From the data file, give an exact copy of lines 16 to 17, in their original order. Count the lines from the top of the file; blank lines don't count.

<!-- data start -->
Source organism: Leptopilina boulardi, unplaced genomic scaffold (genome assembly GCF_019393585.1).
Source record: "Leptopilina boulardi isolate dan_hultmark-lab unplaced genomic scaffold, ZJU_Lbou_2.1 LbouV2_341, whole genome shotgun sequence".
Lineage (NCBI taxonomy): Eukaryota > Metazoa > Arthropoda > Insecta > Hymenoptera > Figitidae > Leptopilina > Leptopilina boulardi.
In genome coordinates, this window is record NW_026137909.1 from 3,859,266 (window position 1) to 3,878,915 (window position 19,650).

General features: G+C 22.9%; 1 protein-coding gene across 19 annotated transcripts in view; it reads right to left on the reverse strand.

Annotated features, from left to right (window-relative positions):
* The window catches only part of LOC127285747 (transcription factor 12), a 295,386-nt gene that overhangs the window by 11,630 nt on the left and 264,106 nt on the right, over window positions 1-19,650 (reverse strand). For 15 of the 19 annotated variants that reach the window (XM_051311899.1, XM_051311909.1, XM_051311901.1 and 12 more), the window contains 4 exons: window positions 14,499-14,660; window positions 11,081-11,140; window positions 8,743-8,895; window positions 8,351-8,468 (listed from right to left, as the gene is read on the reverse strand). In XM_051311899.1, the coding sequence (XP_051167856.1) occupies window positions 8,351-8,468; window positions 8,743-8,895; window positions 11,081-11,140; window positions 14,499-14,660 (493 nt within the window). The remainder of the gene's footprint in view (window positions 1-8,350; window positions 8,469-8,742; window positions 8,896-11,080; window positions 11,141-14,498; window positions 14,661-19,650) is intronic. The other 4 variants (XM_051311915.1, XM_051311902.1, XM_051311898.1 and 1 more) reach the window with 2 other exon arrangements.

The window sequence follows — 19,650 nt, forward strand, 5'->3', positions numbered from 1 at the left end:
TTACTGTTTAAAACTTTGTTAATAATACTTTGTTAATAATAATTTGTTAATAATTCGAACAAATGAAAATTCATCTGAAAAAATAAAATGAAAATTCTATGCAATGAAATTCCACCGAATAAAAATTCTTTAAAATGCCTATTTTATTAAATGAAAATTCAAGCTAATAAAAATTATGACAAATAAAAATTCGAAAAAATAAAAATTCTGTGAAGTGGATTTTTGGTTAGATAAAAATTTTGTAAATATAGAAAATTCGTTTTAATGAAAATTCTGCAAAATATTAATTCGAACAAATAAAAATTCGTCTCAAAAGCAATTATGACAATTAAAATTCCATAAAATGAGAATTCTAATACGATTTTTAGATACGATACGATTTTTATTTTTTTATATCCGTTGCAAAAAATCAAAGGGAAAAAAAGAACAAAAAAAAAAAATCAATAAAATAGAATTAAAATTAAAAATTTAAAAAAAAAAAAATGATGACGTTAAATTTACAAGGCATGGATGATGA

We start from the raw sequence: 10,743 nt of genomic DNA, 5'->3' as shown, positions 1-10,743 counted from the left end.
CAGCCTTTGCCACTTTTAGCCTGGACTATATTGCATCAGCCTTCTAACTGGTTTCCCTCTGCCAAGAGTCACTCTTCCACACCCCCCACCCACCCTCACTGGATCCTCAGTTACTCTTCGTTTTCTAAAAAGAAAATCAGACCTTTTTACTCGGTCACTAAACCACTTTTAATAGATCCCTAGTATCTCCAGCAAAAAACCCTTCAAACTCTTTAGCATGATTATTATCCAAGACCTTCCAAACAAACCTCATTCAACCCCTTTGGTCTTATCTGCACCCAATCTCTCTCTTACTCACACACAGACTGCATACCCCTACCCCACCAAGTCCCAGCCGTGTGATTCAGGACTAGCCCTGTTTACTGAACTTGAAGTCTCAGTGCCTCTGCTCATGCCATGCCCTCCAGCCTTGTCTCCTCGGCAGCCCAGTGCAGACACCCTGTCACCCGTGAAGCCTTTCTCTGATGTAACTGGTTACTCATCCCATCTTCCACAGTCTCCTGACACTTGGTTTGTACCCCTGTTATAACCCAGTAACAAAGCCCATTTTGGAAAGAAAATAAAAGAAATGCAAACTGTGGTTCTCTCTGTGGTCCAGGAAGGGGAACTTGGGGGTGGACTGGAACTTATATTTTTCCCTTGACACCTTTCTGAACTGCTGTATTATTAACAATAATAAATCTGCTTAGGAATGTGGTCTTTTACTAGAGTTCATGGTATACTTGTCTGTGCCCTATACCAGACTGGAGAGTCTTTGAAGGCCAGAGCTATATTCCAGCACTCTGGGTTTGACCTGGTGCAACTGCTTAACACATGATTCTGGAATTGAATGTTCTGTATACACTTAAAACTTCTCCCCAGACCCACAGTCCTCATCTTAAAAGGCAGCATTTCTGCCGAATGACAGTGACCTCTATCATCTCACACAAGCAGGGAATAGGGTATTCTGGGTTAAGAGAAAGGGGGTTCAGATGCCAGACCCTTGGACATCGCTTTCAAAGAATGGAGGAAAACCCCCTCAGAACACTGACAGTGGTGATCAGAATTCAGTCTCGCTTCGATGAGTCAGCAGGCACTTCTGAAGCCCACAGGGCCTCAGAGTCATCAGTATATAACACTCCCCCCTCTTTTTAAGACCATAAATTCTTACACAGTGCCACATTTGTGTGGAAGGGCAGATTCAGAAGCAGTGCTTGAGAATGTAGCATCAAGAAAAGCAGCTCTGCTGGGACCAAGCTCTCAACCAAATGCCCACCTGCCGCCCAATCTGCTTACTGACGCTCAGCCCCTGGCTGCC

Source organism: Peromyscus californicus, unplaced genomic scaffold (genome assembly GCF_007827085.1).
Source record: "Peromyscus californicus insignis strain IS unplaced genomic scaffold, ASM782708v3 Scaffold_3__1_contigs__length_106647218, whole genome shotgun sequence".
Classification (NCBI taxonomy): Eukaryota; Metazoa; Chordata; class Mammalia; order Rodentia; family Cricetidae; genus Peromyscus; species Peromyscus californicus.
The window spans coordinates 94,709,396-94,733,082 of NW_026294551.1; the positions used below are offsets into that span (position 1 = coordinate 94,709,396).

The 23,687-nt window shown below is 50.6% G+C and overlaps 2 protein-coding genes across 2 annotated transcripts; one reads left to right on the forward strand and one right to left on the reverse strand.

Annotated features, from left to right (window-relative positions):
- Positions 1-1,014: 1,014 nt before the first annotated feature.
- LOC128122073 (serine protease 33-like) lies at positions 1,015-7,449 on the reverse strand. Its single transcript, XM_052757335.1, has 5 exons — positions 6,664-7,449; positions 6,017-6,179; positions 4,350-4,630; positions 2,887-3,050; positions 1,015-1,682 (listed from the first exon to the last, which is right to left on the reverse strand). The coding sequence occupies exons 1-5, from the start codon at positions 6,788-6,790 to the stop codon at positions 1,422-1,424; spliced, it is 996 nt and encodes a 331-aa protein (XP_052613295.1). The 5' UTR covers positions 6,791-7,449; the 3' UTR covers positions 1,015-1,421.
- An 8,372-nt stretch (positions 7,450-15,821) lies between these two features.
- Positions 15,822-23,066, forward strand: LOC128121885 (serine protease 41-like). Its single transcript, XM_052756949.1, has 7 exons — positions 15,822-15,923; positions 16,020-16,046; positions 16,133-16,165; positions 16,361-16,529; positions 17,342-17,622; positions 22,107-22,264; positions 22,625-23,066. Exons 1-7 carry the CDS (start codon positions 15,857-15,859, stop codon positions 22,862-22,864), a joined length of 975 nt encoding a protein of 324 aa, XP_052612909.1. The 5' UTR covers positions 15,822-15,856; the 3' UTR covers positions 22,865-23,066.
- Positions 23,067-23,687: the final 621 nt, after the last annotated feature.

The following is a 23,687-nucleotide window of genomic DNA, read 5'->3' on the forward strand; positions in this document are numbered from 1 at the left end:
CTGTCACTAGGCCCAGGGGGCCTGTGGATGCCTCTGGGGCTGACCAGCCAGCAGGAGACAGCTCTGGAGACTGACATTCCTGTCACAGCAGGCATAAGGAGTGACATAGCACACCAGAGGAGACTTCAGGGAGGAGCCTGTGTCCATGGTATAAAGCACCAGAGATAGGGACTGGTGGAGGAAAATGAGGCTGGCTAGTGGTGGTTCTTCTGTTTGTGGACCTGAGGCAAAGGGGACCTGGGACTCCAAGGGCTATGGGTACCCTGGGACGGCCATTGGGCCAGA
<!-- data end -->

The 23,687-nt window shown below is 50.6% G+C and overlaps 2 protein-coding genes across 2 annotated transcripts; one reads left to right on the forward strand and one right to left on the reverse strand.

Annotated features, from left to right (window-relative positions):